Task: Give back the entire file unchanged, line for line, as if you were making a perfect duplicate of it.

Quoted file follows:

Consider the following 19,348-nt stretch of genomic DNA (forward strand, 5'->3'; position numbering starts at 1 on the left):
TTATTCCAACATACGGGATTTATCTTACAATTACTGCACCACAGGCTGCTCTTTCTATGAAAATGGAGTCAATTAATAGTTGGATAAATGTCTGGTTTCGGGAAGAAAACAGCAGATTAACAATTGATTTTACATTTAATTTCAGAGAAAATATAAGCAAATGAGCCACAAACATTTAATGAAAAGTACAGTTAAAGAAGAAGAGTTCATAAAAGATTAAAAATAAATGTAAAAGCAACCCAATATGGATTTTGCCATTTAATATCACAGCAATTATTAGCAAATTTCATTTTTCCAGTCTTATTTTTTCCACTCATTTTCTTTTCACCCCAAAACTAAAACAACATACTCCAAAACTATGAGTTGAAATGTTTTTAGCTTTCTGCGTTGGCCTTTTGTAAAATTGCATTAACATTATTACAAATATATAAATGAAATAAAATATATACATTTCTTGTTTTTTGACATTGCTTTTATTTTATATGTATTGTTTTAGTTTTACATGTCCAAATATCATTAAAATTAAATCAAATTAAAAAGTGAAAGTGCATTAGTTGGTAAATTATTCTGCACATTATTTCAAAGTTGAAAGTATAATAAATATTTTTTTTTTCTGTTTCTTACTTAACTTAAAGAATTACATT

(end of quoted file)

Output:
Consider the following 19,348-nt stretch of genomic DNA (forward strand, 5'->3'; position numbering starts at 1 on the left):
TTATTCCAACATACGGGATTTATCTTACAATTACTGCACCACAGGCTGCTCTTTCTATGAAAATGGAGTCAATTAATAGTTGGATAAATGTCTGGTTTCGGGAAGAAAACAGCAGATTAACAATTGATTTTACATTTAATTTCAGAGAAAATATAAGCAAATGAGCCACAAACATTTAATGAAAAGTACAGTTAAAGAAGAAGAGTTCATAAAAGATTAAAAATAAATGTAAAAGCAACCCAATATGGATTTTGCCATTTAATATCACAGCAATTATTAGCAAATTTCATTTTTCCAGTCTTATTTTTTCCACTCATTTTCTTTTCACCCCAAAACTAAAACAACATACTCCAAAACTATGAGTTGAAATGTTTTTAGCTTTCTGCGTTGGCCTTTTGTAAAATTGCATTAACATTATTACAAATATATAAATGAAATAAAATATATACATTTCTTGTTTTTTGACATTGCTTTTATTTTATATGTATTGTTTTAGTTTTACATGTCCAAATATCATTAAAATTAAATCAAATTAAAAAGTGAAAGTGCATTAGTTGGTAAATTATTCTGCACATTATTTCAAAGTTGAAAGTATAATAAATATTTTTTTTTTCTGTTTCTTACTTAACTTAAAGAATTACATT